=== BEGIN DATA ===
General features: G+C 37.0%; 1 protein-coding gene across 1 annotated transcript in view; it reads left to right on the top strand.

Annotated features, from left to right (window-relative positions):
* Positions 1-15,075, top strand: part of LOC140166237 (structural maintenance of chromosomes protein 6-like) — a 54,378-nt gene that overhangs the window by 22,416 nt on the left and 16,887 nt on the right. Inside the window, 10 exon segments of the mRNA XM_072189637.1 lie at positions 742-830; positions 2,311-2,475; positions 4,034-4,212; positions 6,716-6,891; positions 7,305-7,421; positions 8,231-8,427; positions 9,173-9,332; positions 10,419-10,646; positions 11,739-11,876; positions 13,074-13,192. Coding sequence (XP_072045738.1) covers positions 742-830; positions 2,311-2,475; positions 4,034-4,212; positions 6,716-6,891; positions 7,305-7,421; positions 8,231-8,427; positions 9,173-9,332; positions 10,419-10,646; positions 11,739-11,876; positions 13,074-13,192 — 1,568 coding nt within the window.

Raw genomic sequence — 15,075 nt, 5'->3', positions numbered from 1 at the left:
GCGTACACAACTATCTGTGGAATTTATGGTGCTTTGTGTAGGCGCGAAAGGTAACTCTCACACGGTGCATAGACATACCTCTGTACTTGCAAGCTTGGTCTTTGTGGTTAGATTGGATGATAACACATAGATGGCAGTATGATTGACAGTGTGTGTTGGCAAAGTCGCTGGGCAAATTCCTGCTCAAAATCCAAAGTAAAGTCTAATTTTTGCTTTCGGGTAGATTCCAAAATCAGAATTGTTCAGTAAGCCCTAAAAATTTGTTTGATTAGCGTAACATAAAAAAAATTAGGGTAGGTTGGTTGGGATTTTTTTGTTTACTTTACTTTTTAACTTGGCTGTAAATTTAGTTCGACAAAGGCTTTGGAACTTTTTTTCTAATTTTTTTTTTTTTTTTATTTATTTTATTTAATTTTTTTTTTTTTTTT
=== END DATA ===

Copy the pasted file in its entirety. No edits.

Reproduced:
General features: G+C 37.0%; 1 protein-coding gene across 1 annotated transcript in view; it reads left to right on the top strand.

Annotated features, from left to right (window-relative positions):
* Positions 1-15,075, top strand: part of LOC140166237 (structural maintenance of chromosomes protein 6-like) — a 54,378-nt gene that overhangs the window by 22,416 nt on the left and 16,887 nt on the right. Inside the window, 10 exon segments of the mRNA XM_072189637.1 lie at positions 742-830; positions 2,311-2,475; positions 4,034-4,212; positions 6,716-6,891; positions 7,305-7,421; positions 8,231-8,427; positions 9,173-9,332; positions 10,419-10,646; positions 11,739-11,876; positions 13,074-13,192. Coding sequence (XP_072045738.1) covers positions 742-830; positions 2,311-2,475; positions 4,034-4,212; positions 6,716-6,891; positions 7,305-7,421; positions 8,231-8,427; positions 9,173-9,332; positions 10,419-10,646; positions 11,739-11,876; positions 13,074-13,192 — 1,568 coding nt within the window.

Raw genomic sequence — 15,075 nt, 5'->3', positions numbered from 1 at the left:
GCGTACACAACTATCTGTGGAATTTATGGTGCTTTGTGTAGGCGCGAAAGGTAACTCTCACACGGTGCATAGACATACCTCTGTACTTGCAAGCTTGGTCTTTGTGGTTAGATTGGATGATAACACATAGATGGCAGTATGATTGACAGTGTGTGTTGGCAAAGTCGCTGGGCAAATTCCTGCTCAAAATCCAAAGTAAAGTCTAATTTTTGCTTTCGGGTAGATTCCAAAATCAGAATTGTTCAGTAAGCCCTAAAAATTTGTTTGATTAGCGTAACATAAAAAAAATTAGGGTAGGTTGGTTGGGATTTTTTTGTTTACTTTACTTTTTAACTTGGCTGTAAATTTAGTTCGACAAAGGCTTTGGAACTTTTTTTCTAATTTTTTTTTTTTTTTTATTTATTTTATTTAATTTTTTTTTTTTTTTT